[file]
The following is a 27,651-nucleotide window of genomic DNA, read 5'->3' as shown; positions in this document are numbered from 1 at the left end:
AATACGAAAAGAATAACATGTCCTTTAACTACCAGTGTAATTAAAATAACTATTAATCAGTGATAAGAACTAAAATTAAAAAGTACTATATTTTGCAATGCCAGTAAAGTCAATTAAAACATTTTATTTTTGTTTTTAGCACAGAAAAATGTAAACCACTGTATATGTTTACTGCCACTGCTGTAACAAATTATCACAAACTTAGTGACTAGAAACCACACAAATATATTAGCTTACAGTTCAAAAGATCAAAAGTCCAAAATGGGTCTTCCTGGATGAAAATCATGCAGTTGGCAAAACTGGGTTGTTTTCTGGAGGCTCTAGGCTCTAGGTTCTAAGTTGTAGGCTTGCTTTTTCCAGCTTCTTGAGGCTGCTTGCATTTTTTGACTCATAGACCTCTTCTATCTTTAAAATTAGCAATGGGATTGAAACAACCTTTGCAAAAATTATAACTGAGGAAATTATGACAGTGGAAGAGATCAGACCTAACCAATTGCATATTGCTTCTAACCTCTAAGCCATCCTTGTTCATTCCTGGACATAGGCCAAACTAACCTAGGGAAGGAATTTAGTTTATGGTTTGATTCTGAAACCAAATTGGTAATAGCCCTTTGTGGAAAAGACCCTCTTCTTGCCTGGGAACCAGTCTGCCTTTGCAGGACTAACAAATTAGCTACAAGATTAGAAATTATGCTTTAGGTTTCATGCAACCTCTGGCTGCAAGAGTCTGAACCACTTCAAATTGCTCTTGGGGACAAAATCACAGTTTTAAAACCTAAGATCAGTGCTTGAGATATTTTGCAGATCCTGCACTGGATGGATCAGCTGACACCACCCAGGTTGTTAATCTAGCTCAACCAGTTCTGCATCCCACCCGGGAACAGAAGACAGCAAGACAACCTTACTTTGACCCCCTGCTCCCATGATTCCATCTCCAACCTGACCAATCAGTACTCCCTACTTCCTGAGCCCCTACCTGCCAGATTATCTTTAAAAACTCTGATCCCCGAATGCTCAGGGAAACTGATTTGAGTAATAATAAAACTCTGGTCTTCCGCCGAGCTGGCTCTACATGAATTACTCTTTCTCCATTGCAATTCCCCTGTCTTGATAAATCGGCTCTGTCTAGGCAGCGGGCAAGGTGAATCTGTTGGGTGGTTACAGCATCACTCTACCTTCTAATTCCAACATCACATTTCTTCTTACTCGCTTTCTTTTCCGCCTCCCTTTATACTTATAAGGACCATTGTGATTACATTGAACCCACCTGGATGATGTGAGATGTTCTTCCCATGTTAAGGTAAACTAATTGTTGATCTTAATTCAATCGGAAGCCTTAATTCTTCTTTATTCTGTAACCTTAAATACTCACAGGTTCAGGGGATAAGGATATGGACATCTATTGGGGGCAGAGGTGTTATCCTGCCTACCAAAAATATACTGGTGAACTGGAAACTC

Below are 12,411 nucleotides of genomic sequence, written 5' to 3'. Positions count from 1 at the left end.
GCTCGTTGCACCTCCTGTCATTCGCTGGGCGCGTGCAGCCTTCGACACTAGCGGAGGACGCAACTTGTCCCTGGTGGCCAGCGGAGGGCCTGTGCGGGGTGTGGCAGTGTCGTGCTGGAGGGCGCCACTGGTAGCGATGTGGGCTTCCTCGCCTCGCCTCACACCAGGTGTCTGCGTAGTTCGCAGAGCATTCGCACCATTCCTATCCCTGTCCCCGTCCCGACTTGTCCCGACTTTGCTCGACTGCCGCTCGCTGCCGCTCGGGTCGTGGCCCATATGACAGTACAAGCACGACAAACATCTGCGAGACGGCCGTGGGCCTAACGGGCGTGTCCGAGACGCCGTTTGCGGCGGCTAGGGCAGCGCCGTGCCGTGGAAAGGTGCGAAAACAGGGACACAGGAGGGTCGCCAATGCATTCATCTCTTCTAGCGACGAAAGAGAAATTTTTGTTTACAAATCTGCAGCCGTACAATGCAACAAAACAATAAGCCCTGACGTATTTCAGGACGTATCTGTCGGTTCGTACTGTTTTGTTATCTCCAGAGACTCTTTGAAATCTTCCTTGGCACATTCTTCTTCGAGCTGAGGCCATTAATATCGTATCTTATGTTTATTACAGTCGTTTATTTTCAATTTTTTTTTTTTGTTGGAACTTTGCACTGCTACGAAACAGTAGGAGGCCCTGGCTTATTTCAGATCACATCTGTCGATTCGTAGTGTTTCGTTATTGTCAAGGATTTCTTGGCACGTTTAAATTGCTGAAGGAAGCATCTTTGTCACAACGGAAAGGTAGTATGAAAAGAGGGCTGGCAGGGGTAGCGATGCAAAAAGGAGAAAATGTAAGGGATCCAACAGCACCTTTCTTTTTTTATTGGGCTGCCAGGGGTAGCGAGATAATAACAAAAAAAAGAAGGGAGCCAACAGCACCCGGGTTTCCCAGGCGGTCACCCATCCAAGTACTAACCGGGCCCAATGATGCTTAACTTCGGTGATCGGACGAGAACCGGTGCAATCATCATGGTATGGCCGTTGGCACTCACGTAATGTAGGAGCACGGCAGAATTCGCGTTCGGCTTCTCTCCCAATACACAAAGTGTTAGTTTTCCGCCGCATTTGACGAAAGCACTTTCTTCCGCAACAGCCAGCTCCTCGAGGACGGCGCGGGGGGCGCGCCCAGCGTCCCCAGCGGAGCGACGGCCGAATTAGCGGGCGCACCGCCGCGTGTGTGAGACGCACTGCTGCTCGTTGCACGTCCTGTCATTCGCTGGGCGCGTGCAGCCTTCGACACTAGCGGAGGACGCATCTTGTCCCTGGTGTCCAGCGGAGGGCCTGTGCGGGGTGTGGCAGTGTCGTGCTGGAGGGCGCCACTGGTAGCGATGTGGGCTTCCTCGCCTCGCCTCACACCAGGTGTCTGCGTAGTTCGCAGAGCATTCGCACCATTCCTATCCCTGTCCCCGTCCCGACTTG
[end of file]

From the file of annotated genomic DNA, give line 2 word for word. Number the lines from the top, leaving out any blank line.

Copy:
AATACGAAAAGAATAACATGTCCTTTAACTACCAGTGTAATTAAAATAACTATTAATCAGTGATAAGAACTAAAATTAAAAAGTACTATATTTTGCAATGCCAGTAAAGTCAATTAAAACATTTTATTTTTGTTTTTAGCACAGAAAAATGTAAACCACTGTATATGTTTACTGCCACTGCTGTAACAAATTATCACAAACTTAGTGACTAGAAACCACACAAATATATTAGCTTACAGTTCAAAAGATCAAAAGTCCAAAATGGGTCTTCCTGGATGAAAATCATGCAGTTGGCAAAACTGGGTTGTTTTCTGGAGGCTCTAGGCTCTAGGTTCTAAGTTGTAGGCTTGCTTTTTCCAGCTTCTTGAGGCTGCTTGCATTTTTTGACTCATAGACCTCTTCTATCTTTAAAATTAGCAATGGGATTGAAACAACCTTTGCAAAAATTATAACTGAGGAAATTATGACAGTGGAAGAGATCAGACCTAACCAATTGCATATTGCTTCTAACCTCTAAGCCATCCTTGTTCATTCCTGGACATAGGCCAAACTAACCTAGGGAAGGAATTTAGTTTATGGTTTGATTCTGAAACCAAATTGGTAATAGCCCTTTGTGGAAAAGACCCTCTTCTTGCCTGGGAACCAGTCTGCCTTTGCAGGACTAACAAATTAGCTACAAGATTAGAAATTATGCTTTAGGTTTCATGCAACCTCTGGCTGCAAGAGTCTGAACCACTTCAAATTGCTCTTGGGGACAAAATCACAGTTTTAAAACCTAAGATCAGTGCTTGAGATATTTTGCAGATCCTGCACTGGATGGATCAGCTGACACCACCCAGGTTGTTAATCTAGCTCAACCAGTTCTGCATCCCACCCGGGAACAGAAGACAGCAAGACAACCTTACTTTGACCCCCTGCTCCCATGATTCCATCTCCAACCTGACCAATCAGTACTCCCTACTTCCTGAGCCCCTACCTGCCAGATTATCTTTAAAAACTCTGATCCCCGAATGCTCAGGGAAACTGATTTGAGTAATAATAAAACTCTGGTCTTCCGCCGAGCTGGCTCTACATGAATTACTCTTTCTCCATTGCAATTCCCCTGTCTTGATAAATCGGCTCTGTCTAGGCAGCGGGCAAGGTGAATCTGTTGGGTGGTTACAGCATCACTCTACCTTCTAATTCCAACATCACATTTCTTCTTACTCGCTTTCTTTTCCGCCTCCCTTTATACTTATAAGGACCATTGTGATTACATTGAACCCACCTGGATGATGTGAGATGTTCTTCCCATGTTAAGGTAAACTAATTGTTGATCTTAATTCAATCGGAAGCCTTAATTCTTCTTTATTCTGTAACCTTAAATACTCACAGGTTCAGGGGATAAGGATATGGACATCTATTGGGGGCAGAGGTGTTATCCTGCCTACCAAAAATATACTGGTGAACTGGAAACTC